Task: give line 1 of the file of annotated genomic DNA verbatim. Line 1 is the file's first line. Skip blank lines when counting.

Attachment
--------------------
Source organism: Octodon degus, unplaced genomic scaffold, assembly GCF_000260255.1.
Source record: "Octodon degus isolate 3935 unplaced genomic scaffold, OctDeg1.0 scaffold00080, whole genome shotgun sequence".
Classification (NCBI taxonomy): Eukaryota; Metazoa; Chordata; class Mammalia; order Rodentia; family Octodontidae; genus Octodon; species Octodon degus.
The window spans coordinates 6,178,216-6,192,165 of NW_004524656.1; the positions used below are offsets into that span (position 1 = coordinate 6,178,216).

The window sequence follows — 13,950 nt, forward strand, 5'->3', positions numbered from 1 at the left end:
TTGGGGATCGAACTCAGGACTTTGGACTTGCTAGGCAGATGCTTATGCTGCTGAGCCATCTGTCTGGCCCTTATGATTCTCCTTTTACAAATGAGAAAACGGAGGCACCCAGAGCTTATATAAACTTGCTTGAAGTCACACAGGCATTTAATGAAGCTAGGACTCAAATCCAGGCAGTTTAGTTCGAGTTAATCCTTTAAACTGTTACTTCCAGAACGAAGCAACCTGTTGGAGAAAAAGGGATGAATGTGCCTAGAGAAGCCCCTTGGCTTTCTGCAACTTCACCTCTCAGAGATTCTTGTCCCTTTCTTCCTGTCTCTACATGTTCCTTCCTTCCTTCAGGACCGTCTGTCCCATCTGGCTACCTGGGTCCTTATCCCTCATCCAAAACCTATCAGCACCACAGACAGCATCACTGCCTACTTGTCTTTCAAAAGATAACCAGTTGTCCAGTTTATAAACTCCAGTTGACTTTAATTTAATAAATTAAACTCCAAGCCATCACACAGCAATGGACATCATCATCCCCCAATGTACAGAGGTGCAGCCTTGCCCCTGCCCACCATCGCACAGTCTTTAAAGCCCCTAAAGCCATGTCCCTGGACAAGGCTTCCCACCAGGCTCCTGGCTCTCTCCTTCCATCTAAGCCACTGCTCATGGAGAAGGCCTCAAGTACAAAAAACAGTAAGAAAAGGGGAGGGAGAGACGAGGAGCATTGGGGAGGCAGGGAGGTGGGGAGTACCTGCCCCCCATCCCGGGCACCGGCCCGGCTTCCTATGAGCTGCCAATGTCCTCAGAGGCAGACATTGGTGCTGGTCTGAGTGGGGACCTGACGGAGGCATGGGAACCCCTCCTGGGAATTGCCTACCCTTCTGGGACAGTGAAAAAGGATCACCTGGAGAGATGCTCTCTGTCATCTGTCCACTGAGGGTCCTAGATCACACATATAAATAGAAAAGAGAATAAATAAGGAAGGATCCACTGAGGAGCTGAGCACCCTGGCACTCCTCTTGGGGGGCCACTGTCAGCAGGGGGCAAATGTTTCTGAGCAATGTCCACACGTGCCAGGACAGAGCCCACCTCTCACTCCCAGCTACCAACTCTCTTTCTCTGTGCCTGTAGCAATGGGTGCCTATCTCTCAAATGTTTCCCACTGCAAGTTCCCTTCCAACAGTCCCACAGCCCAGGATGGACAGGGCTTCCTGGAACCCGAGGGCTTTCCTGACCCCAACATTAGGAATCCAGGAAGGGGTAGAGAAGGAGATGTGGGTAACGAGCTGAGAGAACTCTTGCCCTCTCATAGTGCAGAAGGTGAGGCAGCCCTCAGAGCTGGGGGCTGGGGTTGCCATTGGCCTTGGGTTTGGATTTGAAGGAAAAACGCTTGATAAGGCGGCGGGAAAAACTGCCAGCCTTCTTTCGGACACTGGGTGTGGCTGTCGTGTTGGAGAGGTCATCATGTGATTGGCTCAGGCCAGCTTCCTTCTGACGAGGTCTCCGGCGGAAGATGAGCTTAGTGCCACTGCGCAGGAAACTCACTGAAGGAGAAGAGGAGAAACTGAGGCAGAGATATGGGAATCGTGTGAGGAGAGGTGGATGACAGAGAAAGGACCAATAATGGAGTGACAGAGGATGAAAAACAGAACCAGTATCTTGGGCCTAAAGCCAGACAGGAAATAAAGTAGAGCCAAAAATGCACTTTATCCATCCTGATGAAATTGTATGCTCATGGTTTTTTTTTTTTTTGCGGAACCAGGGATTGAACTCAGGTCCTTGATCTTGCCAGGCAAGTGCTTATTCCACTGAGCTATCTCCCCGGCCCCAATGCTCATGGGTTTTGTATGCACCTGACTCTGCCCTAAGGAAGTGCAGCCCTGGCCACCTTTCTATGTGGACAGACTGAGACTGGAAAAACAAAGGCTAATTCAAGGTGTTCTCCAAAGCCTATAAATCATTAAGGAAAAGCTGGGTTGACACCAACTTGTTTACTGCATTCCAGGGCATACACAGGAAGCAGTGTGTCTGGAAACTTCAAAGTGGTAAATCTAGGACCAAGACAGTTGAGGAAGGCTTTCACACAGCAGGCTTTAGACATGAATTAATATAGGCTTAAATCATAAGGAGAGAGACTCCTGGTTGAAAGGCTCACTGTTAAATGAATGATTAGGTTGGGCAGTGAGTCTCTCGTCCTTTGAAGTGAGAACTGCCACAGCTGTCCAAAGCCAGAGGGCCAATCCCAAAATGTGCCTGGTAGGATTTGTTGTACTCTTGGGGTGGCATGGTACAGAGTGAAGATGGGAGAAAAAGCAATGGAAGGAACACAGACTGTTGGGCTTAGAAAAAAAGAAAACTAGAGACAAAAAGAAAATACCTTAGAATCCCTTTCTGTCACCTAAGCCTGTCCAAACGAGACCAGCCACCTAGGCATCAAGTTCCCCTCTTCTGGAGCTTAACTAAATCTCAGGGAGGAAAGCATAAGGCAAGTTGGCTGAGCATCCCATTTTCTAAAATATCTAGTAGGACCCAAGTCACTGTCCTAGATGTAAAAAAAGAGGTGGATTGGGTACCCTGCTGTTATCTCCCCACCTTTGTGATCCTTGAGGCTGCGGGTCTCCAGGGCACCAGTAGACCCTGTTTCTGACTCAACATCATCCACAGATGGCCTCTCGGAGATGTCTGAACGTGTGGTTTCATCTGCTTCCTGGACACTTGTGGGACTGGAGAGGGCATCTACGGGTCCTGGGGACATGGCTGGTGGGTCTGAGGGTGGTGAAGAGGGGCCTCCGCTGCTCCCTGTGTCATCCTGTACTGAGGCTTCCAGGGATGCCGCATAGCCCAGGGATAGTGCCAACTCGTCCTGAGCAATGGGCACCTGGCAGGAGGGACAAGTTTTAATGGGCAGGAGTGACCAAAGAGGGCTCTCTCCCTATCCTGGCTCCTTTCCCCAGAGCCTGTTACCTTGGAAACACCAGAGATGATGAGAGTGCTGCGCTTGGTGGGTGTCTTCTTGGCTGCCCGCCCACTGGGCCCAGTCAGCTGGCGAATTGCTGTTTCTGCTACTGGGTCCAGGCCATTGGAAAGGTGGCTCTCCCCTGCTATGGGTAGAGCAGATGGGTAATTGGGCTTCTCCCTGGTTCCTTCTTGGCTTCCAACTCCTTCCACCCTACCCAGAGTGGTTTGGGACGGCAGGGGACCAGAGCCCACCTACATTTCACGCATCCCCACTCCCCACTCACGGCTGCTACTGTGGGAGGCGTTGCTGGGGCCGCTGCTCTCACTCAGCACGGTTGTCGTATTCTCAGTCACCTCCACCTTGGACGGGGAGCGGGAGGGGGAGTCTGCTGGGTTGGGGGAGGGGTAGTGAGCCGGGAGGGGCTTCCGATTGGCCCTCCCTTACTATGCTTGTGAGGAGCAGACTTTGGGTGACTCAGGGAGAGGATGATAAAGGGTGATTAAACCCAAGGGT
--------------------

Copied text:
Source organism: Octodon degus, unplaced genomic scaffold, assembly GCF_000260255.1.